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Aløft

There's nothing new about Nordic interiors - blond timbers, concrete surfaces, warm, mid-century charm without the twee - and thank heavens for that. It's a style that augments the beauty of everything around it, in this case, gorgeous Hobart harbour, which makes up one whole wall. What is new here, however, is the food - by veterans of Garagistes, which once dazzled diners down the road, Vue de Monde in Melbourne and Gordon Ramsay worldwide. There's a strong Asian bent, but with Tasmanian ingredients. In fact, the kitchen's love of the local verges on obsessive - coconut milk in an aromatic fish curry is replaced with Tasmanian-grown fig leaf simmered in cream to mimic the flavour. Other standouts include a gutsy red-braised lamb with gai lan and chewy cassia spaetzle, pigs' ears zingy with Sichuan pepper and a fresh, springy berry dessert. While the food is sourced locally, the generous wine list spans the planet. 

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Brae

Prepare to enter a picture of the countryside framed by note-perfect Australiana but painted in bold, elegant and unsentimental strokes. Over 10 or more courses, Dan Hunter celebrates his region with dishes that are formally daring (Crunchy prawn heads! Creamy oyster soft-serve! Sea urchin and chicory bread pudding!), yet rich in flavour and substance. The menu could benefit from an edit, but the plates are tightly composed - and what could you cut? Certainly not the limpid broth bathing fronds of abalone and calamari, nor the clever arrangement of lobster played off against charred waxy fingerlings under a swatch of milk skin. The adventure is significantly the richer for the cool gloss of the dining room, some of the most engaging service in the nation and wine pairings that roam with an easy-going confidence. Maturing and relaxing without surrendering a drop of its ambition, Brae is more compelling than ever.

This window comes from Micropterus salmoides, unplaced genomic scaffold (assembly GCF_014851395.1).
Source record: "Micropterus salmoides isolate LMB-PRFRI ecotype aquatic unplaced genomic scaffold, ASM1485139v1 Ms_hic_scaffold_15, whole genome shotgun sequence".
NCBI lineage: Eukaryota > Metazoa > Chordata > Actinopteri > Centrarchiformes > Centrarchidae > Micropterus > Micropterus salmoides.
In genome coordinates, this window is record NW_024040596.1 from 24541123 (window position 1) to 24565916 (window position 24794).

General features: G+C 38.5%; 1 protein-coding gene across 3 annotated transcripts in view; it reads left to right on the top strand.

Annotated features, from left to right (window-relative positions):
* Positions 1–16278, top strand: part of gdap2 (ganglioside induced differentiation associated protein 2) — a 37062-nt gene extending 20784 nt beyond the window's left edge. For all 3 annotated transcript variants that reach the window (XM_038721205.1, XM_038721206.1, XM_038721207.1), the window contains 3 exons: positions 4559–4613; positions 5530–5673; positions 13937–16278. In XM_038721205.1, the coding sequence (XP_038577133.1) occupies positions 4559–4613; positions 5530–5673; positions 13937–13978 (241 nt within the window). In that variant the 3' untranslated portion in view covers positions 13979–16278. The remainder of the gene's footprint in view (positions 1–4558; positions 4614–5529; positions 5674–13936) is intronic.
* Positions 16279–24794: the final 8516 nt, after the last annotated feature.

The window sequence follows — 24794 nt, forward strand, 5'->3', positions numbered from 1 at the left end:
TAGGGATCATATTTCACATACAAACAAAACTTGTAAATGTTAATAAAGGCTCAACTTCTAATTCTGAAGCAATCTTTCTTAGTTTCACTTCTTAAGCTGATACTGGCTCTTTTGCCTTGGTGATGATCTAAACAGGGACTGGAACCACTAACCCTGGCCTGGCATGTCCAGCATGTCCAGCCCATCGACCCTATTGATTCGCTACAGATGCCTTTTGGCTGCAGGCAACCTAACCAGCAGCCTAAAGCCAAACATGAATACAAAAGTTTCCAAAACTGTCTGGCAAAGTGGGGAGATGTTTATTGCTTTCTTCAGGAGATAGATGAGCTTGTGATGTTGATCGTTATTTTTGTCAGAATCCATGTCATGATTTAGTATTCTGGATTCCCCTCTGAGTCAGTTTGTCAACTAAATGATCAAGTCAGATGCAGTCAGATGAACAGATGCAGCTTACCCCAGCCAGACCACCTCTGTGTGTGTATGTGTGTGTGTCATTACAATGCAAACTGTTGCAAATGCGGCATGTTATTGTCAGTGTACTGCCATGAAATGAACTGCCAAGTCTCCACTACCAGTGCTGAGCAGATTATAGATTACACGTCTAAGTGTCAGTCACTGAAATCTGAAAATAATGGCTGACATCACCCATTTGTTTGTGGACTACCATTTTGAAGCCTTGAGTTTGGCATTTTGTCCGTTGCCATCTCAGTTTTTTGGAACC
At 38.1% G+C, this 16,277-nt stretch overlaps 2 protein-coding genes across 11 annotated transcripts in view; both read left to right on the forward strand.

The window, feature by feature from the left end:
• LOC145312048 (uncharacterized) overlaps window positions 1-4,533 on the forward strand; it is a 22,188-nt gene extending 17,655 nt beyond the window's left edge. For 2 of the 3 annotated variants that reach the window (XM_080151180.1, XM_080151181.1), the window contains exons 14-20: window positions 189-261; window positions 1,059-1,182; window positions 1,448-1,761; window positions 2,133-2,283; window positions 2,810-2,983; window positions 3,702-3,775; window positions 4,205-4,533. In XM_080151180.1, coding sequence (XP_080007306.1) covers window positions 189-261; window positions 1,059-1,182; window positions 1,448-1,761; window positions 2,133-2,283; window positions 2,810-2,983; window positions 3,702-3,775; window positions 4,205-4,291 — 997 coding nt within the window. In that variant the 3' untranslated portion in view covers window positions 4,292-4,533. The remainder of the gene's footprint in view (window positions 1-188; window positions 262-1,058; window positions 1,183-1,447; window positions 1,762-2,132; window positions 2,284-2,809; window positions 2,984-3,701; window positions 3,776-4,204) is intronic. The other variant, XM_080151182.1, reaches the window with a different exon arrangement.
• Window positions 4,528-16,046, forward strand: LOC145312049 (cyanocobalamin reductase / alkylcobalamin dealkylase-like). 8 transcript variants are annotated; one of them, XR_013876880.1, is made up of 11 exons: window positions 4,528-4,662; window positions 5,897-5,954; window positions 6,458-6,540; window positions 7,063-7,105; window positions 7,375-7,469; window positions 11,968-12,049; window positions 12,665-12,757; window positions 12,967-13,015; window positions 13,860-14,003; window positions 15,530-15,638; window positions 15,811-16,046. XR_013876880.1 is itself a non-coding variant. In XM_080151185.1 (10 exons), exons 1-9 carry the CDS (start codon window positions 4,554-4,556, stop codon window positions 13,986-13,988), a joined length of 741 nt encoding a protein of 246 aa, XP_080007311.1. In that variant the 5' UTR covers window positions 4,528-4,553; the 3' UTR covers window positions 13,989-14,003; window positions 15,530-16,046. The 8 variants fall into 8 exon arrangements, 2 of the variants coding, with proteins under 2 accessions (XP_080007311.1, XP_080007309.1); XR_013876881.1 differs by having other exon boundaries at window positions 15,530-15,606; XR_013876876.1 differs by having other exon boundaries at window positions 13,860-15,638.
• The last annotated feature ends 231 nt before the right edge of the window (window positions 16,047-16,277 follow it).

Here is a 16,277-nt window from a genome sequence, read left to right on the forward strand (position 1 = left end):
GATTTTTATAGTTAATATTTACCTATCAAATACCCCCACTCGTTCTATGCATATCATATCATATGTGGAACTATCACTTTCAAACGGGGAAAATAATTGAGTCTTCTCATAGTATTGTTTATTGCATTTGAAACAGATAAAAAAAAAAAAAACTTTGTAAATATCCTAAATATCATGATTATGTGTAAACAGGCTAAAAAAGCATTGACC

Grilled apricot salad with jamon and Manchego

Here we've scorched apricots on the grill and served them with torn jamon, shaved Manchego and peppery rocket leaves. Think of it as a twist on the good old melon-prosciutto routine. The mixture would also be great served on charred sourdough.

Discovering Macedonia

Like its oft-disputed name, the Former Yugoslav Republic of Macedonia defies simple definition but its rich diversity extends from the dinner table to the welcoming locals, writes Richard Cooke.

Rum baba with orange cream


You'll need

65 ml milk 35 ml thickened cream 1¾ tsp dried yeast 210 gm plain flour 2½ tbsp caster sugar 2 eggs, lightly whisked 65 gm butter, melted   Rum syrup 750 gm caster sugar 150 ml dark rum   Orange cream 30 gm caster sugar 2 egg yolks 2 tsp each plain flour and cornflour 150 ml milk 400 ml orange juice ¼ tsp agar-agar (see note) 400 ml thickened cream, whisked to soft peaks

Method

  • 01
  • Preheat oven to 180C. Heat milk and cream in a small saucepan until lukewarm, add yeast and set aside in a warm place until foamy (5 minutes). Mix flour, sugar and 1 tsp sea salt on low speed in an electric mixer fitted with a dough hook, then add egg and yeast mixture and mix to combine. Increase speed to medium and mix until smooth (5 minutes). Reduce speed to low and gradually add butter, mixing until combined, then increase speed to high and knead until dough is smooth and elastic (5 minutes). Divide dough among 4 greased 150ml dariole moulds, cover with a tea towel and set aside to prove until dough reaches tops of moulds (1-1½ hours). Bake until golden and cooked through (15-20 minutes), cool slightly in moulds, turn out to cool completely, then transfer to a large airtight container until required.
  • 02
  • For rum syrup, stir sugar and 1 litre water in a saucepan over medium heat until sugar dissolves, then simmer until syrupy (5 minutes). Set aside to cool, then stir through rum, pour over rum babas and set aside to soak (2 hours), turning in syrup occasionally.
  • 03
  • For orange cream, whisk sugar and yolks in a bowl until pale (3-4 minutes), sift flours over, stir to combine and set aside. Bring milk to just below the boil in a small saucepan over low heat. Add milk to egg mixture in a thin, steady stream, whisking continuously, then return to a clean saucepan and whisk over medium heat until mixture comes to the boil and thickens (1-2 minutes). Transfer to a bowl, cover closely with plastic wrap and set aside to cool. Reduce orange juice in a small saucepan over medium heat to 125ml (15-20 minutes). Add agar-agar, whisk to combine and bring to the boil. Strain through a fine sieve into a large bowl and refrigerate to cool. Fold in milk mixture, then fold in whipped cream. Serve with rum baba, with extra rum syrup drizzled over.
Note Agar-agar is a setting agent derived from seaweed; it’s available from health-food shops.

This recipe is from the December 2012 issue of Australian Gourmet Traveller.

“I’m tempted to ship straight to dessert at Subo in Newcastle – their rum babas are superb.”
Meredith Garland, Newcastle, NSW

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At A Glance

  • Serves 4 people
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At A Glance

  • Serves 4 people

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